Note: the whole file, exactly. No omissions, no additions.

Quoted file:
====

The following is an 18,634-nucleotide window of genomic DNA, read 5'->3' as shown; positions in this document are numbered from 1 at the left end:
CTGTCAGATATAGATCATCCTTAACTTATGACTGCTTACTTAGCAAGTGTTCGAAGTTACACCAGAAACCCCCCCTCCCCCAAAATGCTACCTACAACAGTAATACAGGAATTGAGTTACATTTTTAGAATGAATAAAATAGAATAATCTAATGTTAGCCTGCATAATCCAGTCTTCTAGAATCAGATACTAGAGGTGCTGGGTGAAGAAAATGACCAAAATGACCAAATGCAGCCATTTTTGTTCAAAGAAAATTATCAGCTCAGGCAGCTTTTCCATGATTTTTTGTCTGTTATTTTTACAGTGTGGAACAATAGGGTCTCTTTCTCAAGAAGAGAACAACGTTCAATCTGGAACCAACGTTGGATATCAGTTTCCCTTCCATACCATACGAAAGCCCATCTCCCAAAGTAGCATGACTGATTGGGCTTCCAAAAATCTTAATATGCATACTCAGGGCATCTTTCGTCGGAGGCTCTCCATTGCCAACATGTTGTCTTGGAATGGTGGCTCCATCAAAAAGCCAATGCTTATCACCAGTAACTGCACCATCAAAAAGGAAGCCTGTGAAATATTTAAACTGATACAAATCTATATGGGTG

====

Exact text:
The following is an 18,634-nucleotide window of genomic DNA, read 5'->3' as shown; positions in this document are numbered from 1 at the left end:
CTGTCAGATATAGATCATCCTTAACTTATGACTGCTTACTTAGCAAGTGTTCGAAGTTACACCAGAAACCCCCCCTCCCCCAAAATGCTACCTACAACAGTAATACAGGAATTGAGTTACATTTTTAGAATGAATAAAATAGAATAATCTAATGTTAGCCTGCATAATCCAGTCTTCTAGAATCAGATACTAGAGGTGCTGGGTGAAGAAAATGACCAAAATGACCAAATGCAGCCATTTTTGTTCAAAGAAAATTATCAGCTCAGGCAGCTTTTCCATGATTTTTTGTCTGTTATTTTTACAGTGTGGAACAATAGGGTCTCTTTCTCAAGAAGAGAACAACGTTCAATCTGGAACCAACGTTGGATATCAGTTTCCCTTCCATACCATACGAAAGCCCATCTCCCAAAGTAGCATGACTGATTGGGCTTCCAAAAATCTTAATATGCATACTCAGGGCATCTTTCGTCGGAGGCTCTCCATTGCCAACATGTTGTCTTGGAATGGTGGCTCCATCAAAAAGCCAATGCTTATCACCAGTAACTGCACCATCAAAAAGGAAGCCTGTGAAATATTTAAACTGATACAAATCTATATGGGTG